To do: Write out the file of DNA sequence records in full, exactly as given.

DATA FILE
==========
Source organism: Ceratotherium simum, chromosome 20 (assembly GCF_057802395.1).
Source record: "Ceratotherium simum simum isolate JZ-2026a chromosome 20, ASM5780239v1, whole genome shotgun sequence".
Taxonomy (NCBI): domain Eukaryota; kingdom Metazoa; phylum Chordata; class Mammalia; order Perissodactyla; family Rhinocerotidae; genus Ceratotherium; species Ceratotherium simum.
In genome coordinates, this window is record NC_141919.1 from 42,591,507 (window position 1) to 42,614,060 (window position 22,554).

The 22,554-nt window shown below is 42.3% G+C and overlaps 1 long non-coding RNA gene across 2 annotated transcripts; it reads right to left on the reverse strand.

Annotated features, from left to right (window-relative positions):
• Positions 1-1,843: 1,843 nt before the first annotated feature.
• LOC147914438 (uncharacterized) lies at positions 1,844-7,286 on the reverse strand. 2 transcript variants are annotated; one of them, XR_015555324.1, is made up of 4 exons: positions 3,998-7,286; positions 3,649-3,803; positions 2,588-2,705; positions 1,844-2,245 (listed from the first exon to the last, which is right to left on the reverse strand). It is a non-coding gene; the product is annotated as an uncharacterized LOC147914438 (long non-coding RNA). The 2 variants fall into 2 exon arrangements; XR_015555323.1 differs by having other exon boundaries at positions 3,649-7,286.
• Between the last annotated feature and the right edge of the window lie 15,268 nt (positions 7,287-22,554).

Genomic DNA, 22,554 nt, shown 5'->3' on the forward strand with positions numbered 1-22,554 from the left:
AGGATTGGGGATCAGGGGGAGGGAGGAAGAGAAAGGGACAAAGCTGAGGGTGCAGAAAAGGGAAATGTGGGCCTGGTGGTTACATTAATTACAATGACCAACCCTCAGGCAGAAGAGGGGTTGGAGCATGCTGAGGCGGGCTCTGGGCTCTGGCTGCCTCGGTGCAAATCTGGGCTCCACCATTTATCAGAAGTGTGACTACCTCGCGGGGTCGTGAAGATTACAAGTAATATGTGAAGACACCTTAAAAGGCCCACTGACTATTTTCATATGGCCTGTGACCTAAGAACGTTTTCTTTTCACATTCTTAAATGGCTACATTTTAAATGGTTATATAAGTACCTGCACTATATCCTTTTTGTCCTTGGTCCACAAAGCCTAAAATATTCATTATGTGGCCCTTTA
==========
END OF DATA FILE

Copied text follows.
Source organism: Ceratotherium simum, chromosome 20 (assembly GCF_057802395.1).
Source record: "Ceratotherium simum simum isolate JZ-2026a chromosome 20, ASM5780239v1, whole genome shotgun sequence".
Taxonomy (NCBI): domain Eukaryota; kingdom Metazoa; phylum Chordata; class Mammalia; order Perissodactyla; family Rhinocerotidae; genus Ceratotherium; species Ceratotherium simum.
In genome coordinates, this window is record NC_141919.1 from 42,591,507 (window position 1) to 42,614,060 (window position 22,554).

The 22,554-nt window shown below is 42.3% G+C and overlaps 1 long non-coding RNA gene across 2 annotated transcripts; it reads right to left on the reverse strand.

Annotated features, from left to right (window-relative positions):
• Positions 1-1,843: 1,843 nt before the first annotated feature.
• LOC147914438 (uncharacterized) lies at positions 1,844-7,286 on the reverse strand. 2 transcript variants are annotated; one of them, XR_015555324.1, is made up of 4 exons: positions 3,998-7,286; positions 3,649-3,803; positions 2,588-2,705; positions 1,844-2,245 (listed from the first exon to the last, which is right to left on the reverse strand). It is a non-coding gene; the product is annotated as an uncharacterized LOC147914438 (long non-coding RNA). The 2 variants fall into 2 exon arrangements; XR_015555323.1 differs by having other exon boundaries at positions 3,649-7,286.
• Between the last annotated feature and the right edge of the window lie 15,268 nt (positions 7,287-22,554).

Genomic DNA, 22,554 nt, shown 5'->3' on the forward strand with positions numbered 1-22,554 from the left:
AGGATTGGGGATCAGGGGGAGGGAGGAAGAGAAAGGGACAAAGCTGAGGGTGCAGAAAAGGGAAATGTGGGCCTGGTGGTTACATTAATTACAATGACCAACCCTCAGGCAGAAGAGGGGTTGGAGCATGCTGAGGCGGGCTCTGGGCTCTGGCTGCCTCGGTGCAAATCTGGGCTCCACCATTTATCAGAAGTGTGACTACCTCGCGGGGTCGTGAAGATTACAAGTAATATGTGAAGACACCTTAAAAGGCCCACTGACTATTTTCATATGGCCTGTGACCTAAGAACGTTTTCTTTTCACATTCTTAAATGGCTACATTTTAAATGGTTATATAAGTACCTGCACTATATCCTTTTTGTCCTTGGTCCACAAAGCCTAAAATATTCATTATGTGGCCCTTTA